Employers should apply their own minds to the statutory test for deciding whether an employee is disabled and should not simply accept occupational health advice unquestioningly.

An employer is obliged to make reasonable adjustments for a disabled employee if it knows or ought reasonably to know (ie, has constructive knowledge) that the individual is disabled and likely to be placed at a substantial disadvantage because of their disability.

The relevant question was whether, on the facts known to it, the employer had constructive knowledge of the individual’s disability, notwithstanding a bald statement from an occupational health adviser that the individual was not disabled within the legislation. The employer was not entitled simply to rely on this report given it contained no supporting reasoning.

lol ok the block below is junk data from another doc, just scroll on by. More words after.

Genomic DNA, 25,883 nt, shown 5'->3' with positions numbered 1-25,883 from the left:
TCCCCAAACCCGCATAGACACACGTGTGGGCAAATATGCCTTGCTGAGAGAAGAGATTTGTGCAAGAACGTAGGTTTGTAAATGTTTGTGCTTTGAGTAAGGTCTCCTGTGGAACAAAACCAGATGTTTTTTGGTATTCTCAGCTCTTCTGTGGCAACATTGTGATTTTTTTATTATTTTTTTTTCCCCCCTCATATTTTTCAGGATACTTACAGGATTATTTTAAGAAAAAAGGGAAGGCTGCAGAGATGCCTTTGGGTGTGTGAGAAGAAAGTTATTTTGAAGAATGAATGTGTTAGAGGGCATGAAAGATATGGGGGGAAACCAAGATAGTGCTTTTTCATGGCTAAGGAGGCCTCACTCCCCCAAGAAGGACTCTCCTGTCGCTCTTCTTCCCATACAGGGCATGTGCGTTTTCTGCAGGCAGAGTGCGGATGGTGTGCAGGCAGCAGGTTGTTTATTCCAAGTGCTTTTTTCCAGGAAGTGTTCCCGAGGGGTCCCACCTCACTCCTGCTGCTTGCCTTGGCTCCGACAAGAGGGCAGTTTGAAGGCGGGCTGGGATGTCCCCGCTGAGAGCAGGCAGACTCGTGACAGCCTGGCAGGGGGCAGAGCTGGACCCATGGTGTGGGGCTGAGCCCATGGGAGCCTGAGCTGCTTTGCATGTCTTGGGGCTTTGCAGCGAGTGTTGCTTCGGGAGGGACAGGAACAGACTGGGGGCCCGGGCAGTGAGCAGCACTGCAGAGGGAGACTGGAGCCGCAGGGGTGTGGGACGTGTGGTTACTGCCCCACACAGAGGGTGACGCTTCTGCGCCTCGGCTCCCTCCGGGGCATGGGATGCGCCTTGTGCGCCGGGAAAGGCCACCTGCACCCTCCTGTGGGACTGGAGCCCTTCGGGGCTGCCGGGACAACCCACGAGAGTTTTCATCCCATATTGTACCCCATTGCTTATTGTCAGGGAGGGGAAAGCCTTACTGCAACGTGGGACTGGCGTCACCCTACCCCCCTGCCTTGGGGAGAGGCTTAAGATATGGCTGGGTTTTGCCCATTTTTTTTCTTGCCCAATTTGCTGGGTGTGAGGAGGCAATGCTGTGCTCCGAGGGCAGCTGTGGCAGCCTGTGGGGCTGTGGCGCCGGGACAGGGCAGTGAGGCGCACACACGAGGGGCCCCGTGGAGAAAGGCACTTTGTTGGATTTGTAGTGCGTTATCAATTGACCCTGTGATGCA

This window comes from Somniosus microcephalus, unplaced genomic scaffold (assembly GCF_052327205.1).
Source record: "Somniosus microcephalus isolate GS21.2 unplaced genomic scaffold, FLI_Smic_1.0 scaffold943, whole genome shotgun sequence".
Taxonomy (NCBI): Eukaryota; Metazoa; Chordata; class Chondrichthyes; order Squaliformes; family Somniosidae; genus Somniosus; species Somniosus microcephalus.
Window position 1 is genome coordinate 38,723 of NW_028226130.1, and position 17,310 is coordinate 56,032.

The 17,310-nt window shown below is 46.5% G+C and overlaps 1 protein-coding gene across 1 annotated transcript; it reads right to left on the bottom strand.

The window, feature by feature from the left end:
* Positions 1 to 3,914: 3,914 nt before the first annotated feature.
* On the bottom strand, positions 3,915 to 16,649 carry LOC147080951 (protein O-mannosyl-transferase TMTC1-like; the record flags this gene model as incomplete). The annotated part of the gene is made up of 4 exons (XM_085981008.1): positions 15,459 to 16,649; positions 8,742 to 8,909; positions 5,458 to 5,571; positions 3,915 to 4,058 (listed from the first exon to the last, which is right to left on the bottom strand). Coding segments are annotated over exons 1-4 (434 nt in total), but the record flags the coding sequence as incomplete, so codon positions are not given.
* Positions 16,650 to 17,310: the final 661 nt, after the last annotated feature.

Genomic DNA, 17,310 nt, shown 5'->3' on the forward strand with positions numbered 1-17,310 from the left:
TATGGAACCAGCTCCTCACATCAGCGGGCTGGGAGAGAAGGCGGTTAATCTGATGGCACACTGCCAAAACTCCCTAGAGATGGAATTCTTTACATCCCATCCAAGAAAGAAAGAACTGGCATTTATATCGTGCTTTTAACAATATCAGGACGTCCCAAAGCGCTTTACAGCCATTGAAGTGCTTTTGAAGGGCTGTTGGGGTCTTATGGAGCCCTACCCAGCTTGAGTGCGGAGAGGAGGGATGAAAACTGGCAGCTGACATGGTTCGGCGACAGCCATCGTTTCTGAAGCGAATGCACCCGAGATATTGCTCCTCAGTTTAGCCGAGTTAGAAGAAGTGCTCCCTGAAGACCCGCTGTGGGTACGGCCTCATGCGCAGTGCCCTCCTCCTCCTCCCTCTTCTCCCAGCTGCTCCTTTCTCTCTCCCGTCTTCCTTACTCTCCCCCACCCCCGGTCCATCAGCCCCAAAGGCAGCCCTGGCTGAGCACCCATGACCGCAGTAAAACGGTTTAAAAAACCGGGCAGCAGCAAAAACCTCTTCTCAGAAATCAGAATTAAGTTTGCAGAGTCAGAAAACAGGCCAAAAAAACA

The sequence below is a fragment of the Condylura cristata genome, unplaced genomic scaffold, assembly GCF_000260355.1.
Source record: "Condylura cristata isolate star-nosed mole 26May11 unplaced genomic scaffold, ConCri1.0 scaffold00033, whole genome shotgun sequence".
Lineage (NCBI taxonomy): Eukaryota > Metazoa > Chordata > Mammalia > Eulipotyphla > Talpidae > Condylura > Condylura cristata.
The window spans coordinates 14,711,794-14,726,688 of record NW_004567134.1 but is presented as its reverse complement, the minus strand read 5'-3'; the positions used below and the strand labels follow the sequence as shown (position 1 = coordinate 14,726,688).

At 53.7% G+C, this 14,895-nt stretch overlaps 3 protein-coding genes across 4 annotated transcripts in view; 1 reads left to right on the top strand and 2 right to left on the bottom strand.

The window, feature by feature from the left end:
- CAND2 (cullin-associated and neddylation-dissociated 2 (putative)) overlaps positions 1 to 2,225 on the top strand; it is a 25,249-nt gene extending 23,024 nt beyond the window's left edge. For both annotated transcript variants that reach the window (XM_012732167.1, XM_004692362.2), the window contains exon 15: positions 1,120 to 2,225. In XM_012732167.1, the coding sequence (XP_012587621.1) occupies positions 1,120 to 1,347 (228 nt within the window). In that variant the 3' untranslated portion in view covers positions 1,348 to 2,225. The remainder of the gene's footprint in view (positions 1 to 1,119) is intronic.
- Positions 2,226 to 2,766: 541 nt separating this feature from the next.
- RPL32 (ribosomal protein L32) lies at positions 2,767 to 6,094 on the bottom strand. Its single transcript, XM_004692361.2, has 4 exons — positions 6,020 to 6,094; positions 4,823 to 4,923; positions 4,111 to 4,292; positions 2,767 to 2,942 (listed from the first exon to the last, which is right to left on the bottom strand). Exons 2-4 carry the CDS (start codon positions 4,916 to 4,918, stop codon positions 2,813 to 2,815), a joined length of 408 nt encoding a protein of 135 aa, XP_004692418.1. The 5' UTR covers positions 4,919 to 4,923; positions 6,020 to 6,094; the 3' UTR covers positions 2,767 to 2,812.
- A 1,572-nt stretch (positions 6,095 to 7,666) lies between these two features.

It is not sufficient for employers to ask external medical advisers simply whether an employee is disabled within the definition. Employers must judge for themselves whether the criteria for disability are satisfied, so should ask medical advisers specific practical questions tailored to the particular circumstances of the employee’s putative disability and in respect of each element of the definition (ie, whether there is a physical or mental impairment, whether that impairment has a substantial and long-term adverse effect, and whether the impairment affects the employee’s ability to carry out normal day-to-day duties). The answers should be assessed by the employer alongside its own appreciation of the facts. (Gallop v Newport City Council, CoA)